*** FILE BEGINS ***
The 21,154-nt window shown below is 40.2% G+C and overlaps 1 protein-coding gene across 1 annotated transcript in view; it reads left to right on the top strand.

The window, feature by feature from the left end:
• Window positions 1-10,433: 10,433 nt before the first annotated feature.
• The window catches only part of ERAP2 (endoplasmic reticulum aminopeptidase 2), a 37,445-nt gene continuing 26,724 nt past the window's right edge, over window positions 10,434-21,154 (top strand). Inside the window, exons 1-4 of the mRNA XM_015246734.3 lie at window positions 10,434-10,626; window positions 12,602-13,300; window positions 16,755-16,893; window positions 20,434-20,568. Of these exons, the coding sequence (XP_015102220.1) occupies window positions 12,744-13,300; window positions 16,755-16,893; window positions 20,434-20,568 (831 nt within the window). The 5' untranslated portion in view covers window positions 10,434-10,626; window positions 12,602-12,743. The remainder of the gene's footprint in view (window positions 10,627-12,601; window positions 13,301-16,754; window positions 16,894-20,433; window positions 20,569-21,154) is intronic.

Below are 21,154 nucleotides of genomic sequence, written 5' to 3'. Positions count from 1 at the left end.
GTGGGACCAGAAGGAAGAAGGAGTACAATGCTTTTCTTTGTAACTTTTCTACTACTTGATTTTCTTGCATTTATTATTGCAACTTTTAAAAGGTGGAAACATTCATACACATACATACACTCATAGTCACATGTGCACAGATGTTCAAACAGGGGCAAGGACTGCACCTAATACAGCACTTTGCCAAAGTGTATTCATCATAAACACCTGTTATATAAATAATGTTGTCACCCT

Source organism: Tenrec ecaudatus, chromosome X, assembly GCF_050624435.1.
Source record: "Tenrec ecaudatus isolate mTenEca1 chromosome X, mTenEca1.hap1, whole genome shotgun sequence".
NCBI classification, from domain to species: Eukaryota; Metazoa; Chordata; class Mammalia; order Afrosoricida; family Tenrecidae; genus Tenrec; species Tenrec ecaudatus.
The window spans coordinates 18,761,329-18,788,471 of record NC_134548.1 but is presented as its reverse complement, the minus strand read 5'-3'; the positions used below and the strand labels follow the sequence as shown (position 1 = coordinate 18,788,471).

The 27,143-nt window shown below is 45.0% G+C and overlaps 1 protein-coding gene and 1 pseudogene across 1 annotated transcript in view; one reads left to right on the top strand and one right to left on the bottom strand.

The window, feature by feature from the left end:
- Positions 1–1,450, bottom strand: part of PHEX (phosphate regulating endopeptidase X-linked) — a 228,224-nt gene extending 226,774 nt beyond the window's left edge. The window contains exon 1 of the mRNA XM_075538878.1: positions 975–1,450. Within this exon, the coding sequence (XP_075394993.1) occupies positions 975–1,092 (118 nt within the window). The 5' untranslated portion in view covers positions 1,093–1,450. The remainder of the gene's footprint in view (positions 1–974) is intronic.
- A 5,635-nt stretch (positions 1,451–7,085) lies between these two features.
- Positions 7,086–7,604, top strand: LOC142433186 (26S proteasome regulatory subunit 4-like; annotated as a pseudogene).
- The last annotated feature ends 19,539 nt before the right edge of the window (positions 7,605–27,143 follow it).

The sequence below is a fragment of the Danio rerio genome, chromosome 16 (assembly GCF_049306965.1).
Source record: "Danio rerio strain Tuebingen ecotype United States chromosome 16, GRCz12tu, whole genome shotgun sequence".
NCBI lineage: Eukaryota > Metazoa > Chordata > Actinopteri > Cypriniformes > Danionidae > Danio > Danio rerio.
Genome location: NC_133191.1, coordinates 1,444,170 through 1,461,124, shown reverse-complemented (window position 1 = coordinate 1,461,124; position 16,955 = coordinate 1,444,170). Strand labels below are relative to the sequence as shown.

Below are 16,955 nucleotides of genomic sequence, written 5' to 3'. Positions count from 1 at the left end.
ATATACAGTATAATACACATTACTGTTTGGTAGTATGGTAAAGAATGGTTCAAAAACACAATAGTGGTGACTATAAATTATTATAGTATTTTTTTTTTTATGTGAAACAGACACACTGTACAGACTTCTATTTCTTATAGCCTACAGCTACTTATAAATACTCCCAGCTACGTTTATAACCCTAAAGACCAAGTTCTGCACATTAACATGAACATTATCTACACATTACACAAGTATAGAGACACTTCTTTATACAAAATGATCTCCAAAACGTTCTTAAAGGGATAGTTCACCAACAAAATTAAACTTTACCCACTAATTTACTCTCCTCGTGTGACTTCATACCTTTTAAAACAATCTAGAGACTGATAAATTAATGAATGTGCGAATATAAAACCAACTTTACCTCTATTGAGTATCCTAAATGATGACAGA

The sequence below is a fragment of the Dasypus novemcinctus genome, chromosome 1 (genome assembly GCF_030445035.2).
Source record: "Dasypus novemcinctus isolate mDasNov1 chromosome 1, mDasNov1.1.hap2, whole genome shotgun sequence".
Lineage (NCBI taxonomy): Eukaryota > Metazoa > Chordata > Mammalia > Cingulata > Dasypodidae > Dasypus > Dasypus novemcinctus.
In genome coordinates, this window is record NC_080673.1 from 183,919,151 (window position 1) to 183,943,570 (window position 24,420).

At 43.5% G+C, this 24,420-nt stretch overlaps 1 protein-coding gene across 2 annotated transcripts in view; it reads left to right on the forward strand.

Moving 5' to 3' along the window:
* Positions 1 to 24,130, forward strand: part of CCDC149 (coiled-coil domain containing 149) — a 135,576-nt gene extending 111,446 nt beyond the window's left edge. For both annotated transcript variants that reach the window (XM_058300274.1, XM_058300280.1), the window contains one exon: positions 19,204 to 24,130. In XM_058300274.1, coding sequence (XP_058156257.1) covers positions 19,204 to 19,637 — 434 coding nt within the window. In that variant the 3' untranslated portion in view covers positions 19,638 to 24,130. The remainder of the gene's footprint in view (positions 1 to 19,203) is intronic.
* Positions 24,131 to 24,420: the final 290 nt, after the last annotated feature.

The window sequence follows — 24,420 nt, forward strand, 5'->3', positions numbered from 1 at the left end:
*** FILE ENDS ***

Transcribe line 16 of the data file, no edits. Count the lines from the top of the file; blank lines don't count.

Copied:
- The last annotated feature ends 19,539 nt before the right edge of the window (positions 7,605–27,143 follow it).